Does EU competition law apply to sales outside the EU?

High Court hands down important judgment on the extraterritorial application of the competition rules. 

30 May 2016

High Court hands down important judgment on the extraterritorial application of the competition rules.

This week the High Court struck out a €1 billion damages claim on the basis that, among other things, the sales in question did not generate a ‘sufficient EU connection’ to allow the conduct to be relied on as an infringement of the EU competition rules.  This is a significant development in the law relating to the territorial boundaries of EU competition law, and will likely have an important impact on the scope of competition damages claims.

The Claimants sued a number of companies for damages arising from two cartels: one in the manufacture of glass used in cathode ray tubes (CRT Glass) and one in the manufacture of TV and Computer Monitor Tubes (CRT).  The Claimants sought to rely on two European Commission decisions finding that these cartels restricted competition within the EEA contrary to Article 101 of the Treaty on the Functioning of the European Union.

Although the cartels had a worldwide scope, the Commission Decisions relied on the fact that the participants had implemented their agreements in the EEA through their direct sales into the EEA or measures impacting their sales into the EEA.  Significantly, the Claimants’ situation was very different.  They did not purchase directly from the cartelists.  In fact, the cartelised products which ended up in the Claimants’ products sold in the EEA were all made in Asia. No CRT Glass or CRTs incorporated in their monitors sold in the EEA were made in the EEA, or were sold by the cartelists in or into the EEA.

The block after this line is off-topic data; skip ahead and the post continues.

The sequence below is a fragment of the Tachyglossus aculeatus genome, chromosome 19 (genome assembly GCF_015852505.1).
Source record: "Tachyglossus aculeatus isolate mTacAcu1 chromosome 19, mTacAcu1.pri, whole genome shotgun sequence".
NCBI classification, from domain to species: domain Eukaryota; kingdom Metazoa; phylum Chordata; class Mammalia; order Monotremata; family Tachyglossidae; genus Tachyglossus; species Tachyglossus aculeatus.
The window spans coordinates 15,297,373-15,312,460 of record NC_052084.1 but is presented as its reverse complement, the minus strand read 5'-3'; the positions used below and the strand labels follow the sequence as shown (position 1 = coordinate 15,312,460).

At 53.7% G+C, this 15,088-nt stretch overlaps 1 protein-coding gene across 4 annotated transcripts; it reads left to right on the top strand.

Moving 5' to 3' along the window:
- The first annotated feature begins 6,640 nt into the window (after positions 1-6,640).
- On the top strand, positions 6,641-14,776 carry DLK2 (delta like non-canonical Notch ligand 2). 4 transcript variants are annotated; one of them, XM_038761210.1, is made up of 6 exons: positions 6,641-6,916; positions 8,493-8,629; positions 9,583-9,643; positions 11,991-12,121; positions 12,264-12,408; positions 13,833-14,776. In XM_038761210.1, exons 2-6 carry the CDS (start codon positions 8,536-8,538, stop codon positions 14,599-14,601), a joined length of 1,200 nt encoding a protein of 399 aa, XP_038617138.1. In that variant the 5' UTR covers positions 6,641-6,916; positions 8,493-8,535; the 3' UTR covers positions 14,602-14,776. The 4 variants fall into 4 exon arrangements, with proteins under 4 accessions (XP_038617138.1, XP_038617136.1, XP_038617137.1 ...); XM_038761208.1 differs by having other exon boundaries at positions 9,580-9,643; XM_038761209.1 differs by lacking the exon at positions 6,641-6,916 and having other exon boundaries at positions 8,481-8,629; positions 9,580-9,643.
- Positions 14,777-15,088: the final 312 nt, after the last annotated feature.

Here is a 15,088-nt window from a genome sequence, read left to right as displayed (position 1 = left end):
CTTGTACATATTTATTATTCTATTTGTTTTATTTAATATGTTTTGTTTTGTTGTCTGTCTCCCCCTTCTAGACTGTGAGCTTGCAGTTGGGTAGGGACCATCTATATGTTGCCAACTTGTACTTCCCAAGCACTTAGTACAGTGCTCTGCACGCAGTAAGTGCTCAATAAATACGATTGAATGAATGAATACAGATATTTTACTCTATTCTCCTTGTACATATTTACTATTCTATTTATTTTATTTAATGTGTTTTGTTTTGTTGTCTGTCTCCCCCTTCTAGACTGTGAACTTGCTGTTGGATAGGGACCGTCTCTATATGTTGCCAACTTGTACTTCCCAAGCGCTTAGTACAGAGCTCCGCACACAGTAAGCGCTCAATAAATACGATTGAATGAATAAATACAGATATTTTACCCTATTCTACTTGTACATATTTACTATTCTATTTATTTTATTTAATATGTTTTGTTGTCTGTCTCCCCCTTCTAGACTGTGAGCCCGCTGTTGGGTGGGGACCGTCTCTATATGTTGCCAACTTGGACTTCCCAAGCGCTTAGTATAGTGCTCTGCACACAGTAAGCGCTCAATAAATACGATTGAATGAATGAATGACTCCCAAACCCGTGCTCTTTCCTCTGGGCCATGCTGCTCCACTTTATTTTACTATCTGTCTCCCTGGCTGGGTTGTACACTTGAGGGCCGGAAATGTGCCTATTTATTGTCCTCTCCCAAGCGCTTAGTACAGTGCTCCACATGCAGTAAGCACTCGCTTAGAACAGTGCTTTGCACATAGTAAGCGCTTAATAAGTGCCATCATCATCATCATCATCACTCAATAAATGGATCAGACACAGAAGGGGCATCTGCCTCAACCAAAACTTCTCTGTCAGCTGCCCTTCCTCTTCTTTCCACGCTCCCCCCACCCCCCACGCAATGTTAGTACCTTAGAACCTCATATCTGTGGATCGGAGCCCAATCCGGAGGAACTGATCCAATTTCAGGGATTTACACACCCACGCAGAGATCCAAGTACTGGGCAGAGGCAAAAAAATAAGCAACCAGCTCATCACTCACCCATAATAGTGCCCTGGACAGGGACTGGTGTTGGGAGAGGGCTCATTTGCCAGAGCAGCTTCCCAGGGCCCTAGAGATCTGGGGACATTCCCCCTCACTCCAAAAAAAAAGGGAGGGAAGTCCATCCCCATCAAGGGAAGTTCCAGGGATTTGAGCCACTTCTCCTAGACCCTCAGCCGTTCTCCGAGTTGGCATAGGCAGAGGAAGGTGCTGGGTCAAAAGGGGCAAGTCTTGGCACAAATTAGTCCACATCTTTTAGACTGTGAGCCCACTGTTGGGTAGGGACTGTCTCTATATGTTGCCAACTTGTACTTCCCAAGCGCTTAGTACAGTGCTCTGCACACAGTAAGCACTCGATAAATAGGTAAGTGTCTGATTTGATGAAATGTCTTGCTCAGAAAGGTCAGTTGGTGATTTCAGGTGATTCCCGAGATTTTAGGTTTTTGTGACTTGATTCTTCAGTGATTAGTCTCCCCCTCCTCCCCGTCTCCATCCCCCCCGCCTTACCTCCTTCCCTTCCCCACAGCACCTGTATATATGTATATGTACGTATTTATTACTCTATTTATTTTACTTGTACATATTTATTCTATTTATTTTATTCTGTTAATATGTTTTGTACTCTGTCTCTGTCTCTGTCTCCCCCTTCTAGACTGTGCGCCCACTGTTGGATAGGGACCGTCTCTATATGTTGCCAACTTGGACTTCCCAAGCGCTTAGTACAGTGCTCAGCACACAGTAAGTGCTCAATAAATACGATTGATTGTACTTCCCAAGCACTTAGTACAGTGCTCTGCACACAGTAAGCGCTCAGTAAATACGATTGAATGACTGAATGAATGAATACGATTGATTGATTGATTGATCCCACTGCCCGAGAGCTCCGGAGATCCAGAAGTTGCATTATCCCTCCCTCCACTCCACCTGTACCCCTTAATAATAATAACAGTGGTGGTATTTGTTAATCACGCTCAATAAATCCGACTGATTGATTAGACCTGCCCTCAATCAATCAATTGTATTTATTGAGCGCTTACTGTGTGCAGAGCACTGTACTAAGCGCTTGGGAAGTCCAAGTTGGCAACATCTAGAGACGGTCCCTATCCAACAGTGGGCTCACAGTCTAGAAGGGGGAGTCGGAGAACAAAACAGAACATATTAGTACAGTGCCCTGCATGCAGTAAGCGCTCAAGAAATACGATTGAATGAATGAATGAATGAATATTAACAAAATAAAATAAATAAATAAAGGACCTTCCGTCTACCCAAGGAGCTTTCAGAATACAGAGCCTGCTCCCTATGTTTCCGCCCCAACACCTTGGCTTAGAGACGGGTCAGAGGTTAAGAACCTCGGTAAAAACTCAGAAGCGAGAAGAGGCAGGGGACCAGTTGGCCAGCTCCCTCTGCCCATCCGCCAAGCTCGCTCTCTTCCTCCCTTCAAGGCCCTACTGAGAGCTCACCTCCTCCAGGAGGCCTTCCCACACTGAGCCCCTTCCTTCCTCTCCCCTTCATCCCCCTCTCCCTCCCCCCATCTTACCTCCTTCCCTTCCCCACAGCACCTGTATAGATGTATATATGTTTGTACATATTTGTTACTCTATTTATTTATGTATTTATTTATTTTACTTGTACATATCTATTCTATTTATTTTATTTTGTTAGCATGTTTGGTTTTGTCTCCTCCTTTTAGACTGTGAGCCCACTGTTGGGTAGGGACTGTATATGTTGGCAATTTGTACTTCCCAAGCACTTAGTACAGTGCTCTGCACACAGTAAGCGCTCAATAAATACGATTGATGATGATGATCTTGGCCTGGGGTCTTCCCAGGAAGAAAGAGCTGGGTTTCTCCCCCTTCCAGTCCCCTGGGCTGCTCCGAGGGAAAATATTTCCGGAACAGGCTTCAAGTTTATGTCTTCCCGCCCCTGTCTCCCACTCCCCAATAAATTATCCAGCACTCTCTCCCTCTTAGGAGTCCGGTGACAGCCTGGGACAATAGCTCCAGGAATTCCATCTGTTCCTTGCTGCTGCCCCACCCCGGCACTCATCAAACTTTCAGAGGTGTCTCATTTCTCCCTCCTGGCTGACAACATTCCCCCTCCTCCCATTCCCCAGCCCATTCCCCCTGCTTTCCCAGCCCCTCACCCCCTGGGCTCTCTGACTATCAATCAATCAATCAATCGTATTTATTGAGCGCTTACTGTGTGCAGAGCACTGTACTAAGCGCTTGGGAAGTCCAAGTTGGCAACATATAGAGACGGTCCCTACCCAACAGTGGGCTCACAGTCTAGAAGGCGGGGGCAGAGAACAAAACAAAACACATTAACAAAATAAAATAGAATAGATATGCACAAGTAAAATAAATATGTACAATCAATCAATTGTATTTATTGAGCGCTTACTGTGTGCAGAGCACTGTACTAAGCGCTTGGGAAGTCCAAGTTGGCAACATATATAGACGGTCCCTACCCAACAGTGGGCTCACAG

The Court had to decide whether this had a sufficient territorial connection to the EU or whether it was too remote and therefore fell outside the scope of Article 101.  The Judge considered whether the cartels relied on were ‘implemented in the EEA’ or whether they had ‘foreseeable, immediate and substantial’ effects in the EEA.

The Court found against the Claimants under both tests.  There was no arguable case for saying that the cartels were implemented in the EEA.  The fact that there is some ‘end of the road’ effect in the pricing of the Claimants’ purchases in Europe does not mean that the cartel was implemented there.  Similarly, the effects in the EEA could not be described as ‘immediate’ but rather were plainly only ‘knock-on’.

The judgment is important because it established a territorial limit for damages claims based on EU competition law.  This will significantly restrict the ability of a claimant to seek damages for indirect sales from outside the EEA (i.e. where the claimant purchased the cartelised products outside of the EEA from a third party who was not party to the cartel).

The judgment does not, however, restrict the ability of a claimant to seek damages for an overcharge where the claimant purchased the products directly from a cartelist outside of the EEA.

There is also a cautionary tale for defendants in complex multi-party litigation:  the judge was very critical about the duplication in their defences and their apparent disregard of their duty to the court to coordinate sensibly. 

It is as yet unclear whether the claimants are seeking to appeal the judgement.

Case: iiyama Benelux BV and Others v Schott AG and Others [2016] EWHC 1207 (Ch)